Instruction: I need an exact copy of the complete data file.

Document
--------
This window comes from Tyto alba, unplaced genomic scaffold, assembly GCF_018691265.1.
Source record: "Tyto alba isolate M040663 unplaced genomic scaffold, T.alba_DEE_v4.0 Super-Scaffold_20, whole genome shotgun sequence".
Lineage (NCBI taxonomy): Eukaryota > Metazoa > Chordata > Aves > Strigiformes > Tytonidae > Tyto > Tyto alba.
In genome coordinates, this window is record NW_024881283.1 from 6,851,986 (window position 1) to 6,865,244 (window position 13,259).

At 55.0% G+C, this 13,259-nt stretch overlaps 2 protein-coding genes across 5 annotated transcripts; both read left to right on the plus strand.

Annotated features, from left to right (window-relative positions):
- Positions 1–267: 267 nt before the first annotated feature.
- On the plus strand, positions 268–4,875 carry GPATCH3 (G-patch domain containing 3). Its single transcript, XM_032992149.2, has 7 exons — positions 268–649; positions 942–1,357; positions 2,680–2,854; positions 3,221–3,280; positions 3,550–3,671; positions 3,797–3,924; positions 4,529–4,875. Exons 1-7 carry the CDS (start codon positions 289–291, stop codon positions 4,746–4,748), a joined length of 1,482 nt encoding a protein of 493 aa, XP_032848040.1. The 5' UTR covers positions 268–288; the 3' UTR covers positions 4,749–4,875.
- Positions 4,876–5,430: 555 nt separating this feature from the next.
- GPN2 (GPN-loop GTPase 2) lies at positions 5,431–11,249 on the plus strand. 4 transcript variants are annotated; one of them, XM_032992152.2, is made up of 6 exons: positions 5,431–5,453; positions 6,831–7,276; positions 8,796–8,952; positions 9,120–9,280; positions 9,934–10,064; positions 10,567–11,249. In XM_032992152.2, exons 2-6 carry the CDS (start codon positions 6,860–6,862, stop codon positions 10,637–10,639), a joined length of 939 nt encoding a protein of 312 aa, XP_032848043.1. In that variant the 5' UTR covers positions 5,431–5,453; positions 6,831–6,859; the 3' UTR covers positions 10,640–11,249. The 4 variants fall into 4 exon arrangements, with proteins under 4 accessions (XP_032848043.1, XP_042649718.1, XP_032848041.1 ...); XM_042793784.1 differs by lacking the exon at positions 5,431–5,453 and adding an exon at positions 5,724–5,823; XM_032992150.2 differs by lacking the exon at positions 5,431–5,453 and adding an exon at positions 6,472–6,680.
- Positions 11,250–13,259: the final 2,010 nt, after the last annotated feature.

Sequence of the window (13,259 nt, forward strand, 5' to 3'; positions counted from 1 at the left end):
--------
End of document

This window comes from Tyto alba, unplaced genomic scaffold, assembly GCF_018691265.1.
Source record: "Tyto alba isolate M040663 unplaced genomic scaffold, T.alba_DEE_v4.0 Super-Scaffold_20, whole genome shotgun sequence".
Lineage (NCBI taxonomy): Eukaryota > Metazoa > Chordata > Aves > Strigiformes > Tytonidae > Tyto > Tyto alba.
In genome coordinates, this window is record NW_024881283.1 from 6,851,986 (window position 1) to 6,865,244 (window position 13,259).

At 55.0% G+C, this 13,259-nt stretch overlaps 2 protein-coding genes across 5 annotated transcripts; both read left to right on the plus strand.

Annotated features, from left to right (window-relative positions):
- Positions 1–267: 267 nt before the first annotated feature.
- On the plus strand, positions 268–4,875 carry GPATCH3 (G-patch domain containing 3). Its single transcript, XM_032992149.2, has 7 exons — positions 268–649; positions 942–1,357; positions 2,680–2,854; positions 3,221–3,280; positions 3,550–3,671; positions 3,797–3,924; positions 4,529–4,875. Exons 1-7 carry the CDS (start codon positions 289–291, stop codon positions 4,746–4,748), a joined length of 1,482 nt encoding a protein of 493 aa, XP_032848040.1. The 5' UTR covers positions 268–288; the 3' UTR covers positions 4,749–4,875.
- Positions 4,876–5,430: 555 nt separating this feature from the next.
- GPN2 (GPN-loop GTPase 2) lies at positions 5,431–11,249 on the plus strand. 4 transcript variants are annotated; one of them, XM_032992152.2, is made up of 6 exons: positions 5,431–5,453; positions 6,831–7,276; positions 8,796–8,952; positions 9,120–9,280; positions 9,934–10,064; positions 10,567–11,249. In XM_032992152.2, exons 2-6 carry the CDS (start codon positions 6,860–6,862, stop codon positions 10,637–10,639), a joined length of 939 nt encoding a protein of 312 aa, XP_032848043.1. In that variant the 5' UTR covers positions 5,431–5,453; positions 6,831–6,859; the 3' UTR covers positions 10,640–11,249. The 4 variants fall into 4 exon arrangements, with proteins under 4 accessions (XP_032848043.1, XP_042649718.1, XP_032848041.1 ...); XM_042793784.1 differs by lacking the exon at positions 5,431–5,453 and adding an exon at positions 5,724–5,823; XM_032992150.2 differs by lacking the exon at positions 5,431–5,453 and adding an exon at positions 6,472–6,680.
- Positions 11,250–13,259: the final 2,010 nt, after the last annotated feature.

Sequence of the window (13,259 nt, forward strand, 5' to 3'; positions counted from 1 at the left end):